Plus, he was coping with a sore wrist from last weekend that hurt so much he only played nine holes this week in practice.
It was the latest example of the Swede’s temper, and he handled it with an apology to Conway Farms and self-deprecating humor.
“I really knew I had to be in a good frame of mind coming out there if I wanted to play good golf this week,” Stenson said. “As some of you noticed, I wasn’t that on Monday when I finished up in Chicago. So it was a good turnaround mentally. I stayed very level-headed — kept the head on, both myself and drivers and played a great round of golf.”
Asked how he could go from the joy of winning a FedEx Cup playoff event to losing his temper in one tournament, Stenson replied, “I can tell you don’t have much experience with Swedes, do you?”
“No, I’ll tell you I’ve always been a bit of a hot-head, and I just haven’t been able to get any rest,” he said. “I was looking forward to that Monday back home and lying on the couch — the kids in school and me just doing nothing, and I ended up playing golf again on that Monday. I was just tired, and I pushed myself over the edge there.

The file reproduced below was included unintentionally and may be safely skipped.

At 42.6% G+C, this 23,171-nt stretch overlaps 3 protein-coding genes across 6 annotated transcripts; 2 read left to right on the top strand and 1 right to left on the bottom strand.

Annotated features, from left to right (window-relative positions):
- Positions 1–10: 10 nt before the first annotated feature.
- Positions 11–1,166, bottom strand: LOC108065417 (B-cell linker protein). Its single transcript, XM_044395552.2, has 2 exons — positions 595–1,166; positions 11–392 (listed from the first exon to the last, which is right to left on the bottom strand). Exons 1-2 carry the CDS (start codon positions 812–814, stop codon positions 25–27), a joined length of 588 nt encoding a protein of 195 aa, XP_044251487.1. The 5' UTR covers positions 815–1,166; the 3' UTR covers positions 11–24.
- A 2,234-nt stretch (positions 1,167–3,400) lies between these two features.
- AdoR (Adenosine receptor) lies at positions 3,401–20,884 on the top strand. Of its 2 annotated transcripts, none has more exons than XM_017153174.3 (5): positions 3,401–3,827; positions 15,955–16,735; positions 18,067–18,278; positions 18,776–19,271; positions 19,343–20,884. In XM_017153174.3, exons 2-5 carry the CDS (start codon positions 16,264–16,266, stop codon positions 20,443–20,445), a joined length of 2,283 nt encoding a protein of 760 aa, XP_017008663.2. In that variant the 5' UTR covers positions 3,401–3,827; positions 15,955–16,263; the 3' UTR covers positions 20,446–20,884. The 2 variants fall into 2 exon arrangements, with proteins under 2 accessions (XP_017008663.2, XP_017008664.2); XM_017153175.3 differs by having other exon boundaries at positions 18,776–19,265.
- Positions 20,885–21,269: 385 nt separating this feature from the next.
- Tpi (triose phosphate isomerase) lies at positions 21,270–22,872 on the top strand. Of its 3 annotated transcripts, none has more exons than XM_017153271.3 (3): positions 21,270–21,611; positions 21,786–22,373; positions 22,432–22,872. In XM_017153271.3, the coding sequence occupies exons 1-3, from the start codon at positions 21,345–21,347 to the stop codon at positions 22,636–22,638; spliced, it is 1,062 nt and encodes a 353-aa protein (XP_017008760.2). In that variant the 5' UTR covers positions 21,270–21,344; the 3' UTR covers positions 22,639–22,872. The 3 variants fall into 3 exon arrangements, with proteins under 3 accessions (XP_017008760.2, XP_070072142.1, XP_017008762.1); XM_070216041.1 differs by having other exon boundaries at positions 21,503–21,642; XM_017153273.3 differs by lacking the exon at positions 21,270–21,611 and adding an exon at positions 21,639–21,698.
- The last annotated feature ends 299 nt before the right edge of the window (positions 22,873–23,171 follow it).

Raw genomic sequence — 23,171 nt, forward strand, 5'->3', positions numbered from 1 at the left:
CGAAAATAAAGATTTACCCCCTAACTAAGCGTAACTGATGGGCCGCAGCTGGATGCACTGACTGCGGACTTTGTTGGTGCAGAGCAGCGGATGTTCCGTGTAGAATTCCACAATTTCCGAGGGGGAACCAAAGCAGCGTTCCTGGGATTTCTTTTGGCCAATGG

“That’s not the best place to be and not the best frame of mind to play good golf,” he said. “I’m really delighted with the change I made to today.”
Seventeen players broke par in the opening round.
Woods wasn’t alone in his struggles. Phil Mickelson switched to the claw grip midway through his round and nothing seemed to help. He had a 71. Nick Watney, coming off a runner-up finish in Chicago just to get into the Tour Championship, had a 72. PGA champion Jason Dufner was in last place at 74.